There’s more emotional whiplash when the album veers back into sad and moving with “Walk Out in the Rain,” which I appreciate for its stripped-down, honest feeling. That said, the screeching “be mineeee!” is over the top and kills the song’s mood. The call and response harmonies do a lot to salvage the song, but this one feels like a re-write or two away from being a great song. “Angelique” is a mid-tempo snoozer that feels like album filler and is a less exciting version of “Dear Angie.” One of the more interesting tracks on the album’s b-side, “Knocking Down Our Home,” sounds like a combination of McCartney’s WHITE ALBUM “Honey Pie” and VILLAGE GREEN-era Kinks. This song has the kind of variety MAGIC CHRISTIAN MUSIC desperately needed; it’s a shame the band didn’t try a few more tracks like this outside of rockers and ballads.

Speaking of rockers, the final big rockers on the album “Give it a Try” is a retread of “Midnight Sun” and “Rock of Ages.” It’s not a bad song, but it’s the weakest rocker on the album. The album closes with “Maybe Tomorrow,” which, like “Give it a Try,” is the weakest ballad on the album. Again, it’s not terrible, but on an album with “Carry on Till Tomorrow,” it feels lesser. Also, as a somewhat writer myself, it baffles me the band would choose to have two songs on the same record that are so similar that also feature the word “tomorrow” in their title. Of the two tomorrow ballads, “Maybe Tomorrow” is the more classically Beatles-esque.

As I put the record back in the sleeve, I couldn’t help but feel as if I’ve been a bit too hard on MAGIC CHRISTIAN MUSIC. Frankly, I think Badfinger’s association with The Beatles was more of a hindrance than a help. I believe having McCartney writing and producing and generally giving the band a leg up made folks (myself included) view the band with more of a critical eye. For a band’s second album, this is great, and all of these songs are way better than anything written by the countless other Beatles-inspired bands that came after them. Compare Badfinger’s second record to the second record Jet put out.

Listening to MAGIC CHRISTIAN MUSIC has piqued my curiosity for the band. Before listening to writing this post, my only exposure to Badfinger was a Greatest Hits compilation I own. However, MAGIC CHRISTIAN MUSIC has enough interesting things going on in the non-single tracks to convince me I need to sit down and go through the band’s entire discography. The good news is that thanks to my Uncle, I have all the band’s other releases. So this is not the last we’ll hear from Badfinger here in the Record Dungeon.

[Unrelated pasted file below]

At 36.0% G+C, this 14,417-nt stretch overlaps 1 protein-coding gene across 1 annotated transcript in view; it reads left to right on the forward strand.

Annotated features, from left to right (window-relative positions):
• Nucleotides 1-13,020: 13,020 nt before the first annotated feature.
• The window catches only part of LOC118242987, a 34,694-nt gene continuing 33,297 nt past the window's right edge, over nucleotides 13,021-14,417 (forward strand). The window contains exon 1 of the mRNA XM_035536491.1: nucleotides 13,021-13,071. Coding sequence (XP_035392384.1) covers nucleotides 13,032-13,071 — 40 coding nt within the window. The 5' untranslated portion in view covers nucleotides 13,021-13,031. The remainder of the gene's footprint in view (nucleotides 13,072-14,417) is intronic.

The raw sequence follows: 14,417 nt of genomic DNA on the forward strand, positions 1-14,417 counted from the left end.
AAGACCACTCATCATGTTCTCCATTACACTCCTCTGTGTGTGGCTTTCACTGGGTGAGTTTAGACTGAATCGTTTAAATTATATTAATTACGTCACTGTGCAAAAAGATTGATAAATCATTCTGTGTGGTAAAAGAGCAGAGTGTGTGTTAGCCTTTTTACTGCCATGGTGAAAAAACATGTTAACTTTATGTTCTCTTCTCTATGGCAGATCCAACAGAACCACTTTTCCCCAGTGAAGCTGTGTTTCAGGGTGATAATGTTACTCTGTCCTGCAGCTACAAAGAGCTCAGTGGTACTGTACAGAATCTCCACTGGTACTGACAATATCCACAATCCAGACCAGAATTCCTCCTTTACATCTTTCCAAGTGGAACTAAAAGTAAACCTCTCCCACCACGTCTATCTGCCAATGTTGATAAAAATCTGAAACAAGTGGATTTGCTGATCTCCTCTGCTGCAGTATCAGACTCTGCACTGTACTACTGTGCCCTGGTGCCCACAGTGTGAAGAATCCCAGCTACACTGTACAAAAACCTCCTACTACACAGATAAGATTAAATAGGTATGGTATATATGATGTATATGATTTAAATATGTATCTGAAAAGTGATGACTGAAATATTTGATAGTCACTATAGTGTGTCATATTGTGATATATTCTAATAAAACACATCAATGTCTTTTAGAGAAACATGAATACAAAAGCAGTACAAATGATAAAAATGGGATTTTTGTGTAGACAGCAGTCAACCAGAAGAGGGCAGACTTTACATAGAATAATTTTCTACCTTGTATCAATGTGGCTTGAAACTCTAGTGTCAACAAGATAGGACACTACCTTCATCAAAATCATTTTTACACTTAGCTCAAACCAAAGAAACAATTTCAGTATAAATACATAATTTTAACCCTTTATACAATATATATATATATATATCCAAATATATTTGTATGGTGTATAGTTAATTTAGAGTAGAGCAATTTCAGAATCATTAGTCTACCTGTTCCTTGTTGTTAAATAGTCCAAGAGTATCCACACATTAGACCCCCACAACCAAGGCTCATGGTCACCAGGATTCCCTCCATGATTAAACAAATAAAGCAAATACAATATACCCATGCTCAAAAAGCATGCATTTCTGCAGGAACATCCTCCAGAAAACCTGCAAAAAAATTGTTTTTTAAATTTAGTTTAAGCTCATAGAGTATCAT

SACCHARINE by Pinkshift

The tug of nostalgia is strong, and its pull seems to get magnified for me with each passing year. I guess this is what they call getting old. Anyway, someone online suggested that I check out Pinkshift, a modern emo-rock/pop-punk band from Baltimore. What convinced me to check them out was the comparison to early No Doubt, which is a somewhat unfortunate comparison that’s 100% because the band has a female lead singer. Pinkshift is more punk than No Doubt ever was.

The band recently released an EP of five songs, SACCHARINE, that perfectly captures the spirit of those early 2000’s era punk/emo bands that I used to hear on MySpace while hanging out in my dorm. The fact that kids these days are still interested in making this kind of music really warms my heart. Oh, and “i’m gonna tell my therapist on you” kicks major, major ass. The snark, the sneering attitude, and the swagger of that track are worth the price of admission. The dark and brooding “Rainwalk” feels like a My Chemical Romance track. Now that I think about it, MCR is a more apt comparison to make than No Doubt. But all of these comparisons are kinda lazy and don’t do Pinkshift justice.

Listening to “Mars” makes me wanna bring out the guyliner, and I never wore guyliner. I read an interview with the band online where lead singer Ashrita Kumar credits the pandemic with “i’m gonna tell my therapist on you,” blowing up online. I’m not sure if there’s a place in the current cultural zeitgeist for a 2000’s inspired emo band, but if there was ever going to be a moment for this type of music to get popular again, this does feel like the time. The musicianship, lyrics, overall vibe are all there.

Give this EP a spin and if you’re so inclined, go on Bandcamp and pick it up like I did and support these kids.

THE RAMBLIN’ MAN by Waylon Jennings

Well, I did it again. I reached into my crates and pulled one of my Uncle’s records out at random to revisit. Interestingly, the record I chose, THE RAMBLIN’ MAN by Waylon Jennings, belonged to my grandfather and was added to David’s collection upon his father’s death. I’m not a big country music fan, but I must admit, I do like some of the classic country recorded in the late 1960s and early 1970s. Waylon Jennings is one of those outlaw country dudes whose name I recognize but of whom I know nothing. What little I have heard from Jennings comes from an EP he did in the 1990s (released in 2013) with the alt-country outfit Old 97’s. Apparently, however, THE RAMBLIN’ MAN is one of Jennings’s more commercially successful and mainstream records. Considering my grandfather bought it, the record must have been pretty popular at the time of its release in 1974. A few minutes of research online reveals that THE RAMBLIN’ MAN was the follow-up to Jennings 1973 classic HONKY TONK HEROES. It seems that in many ways, Waylon Jennings was a proto-modern country star, ushering in the current era of country by both being more mainstream and (seemingly) niche by operating as an “outlaw” country star.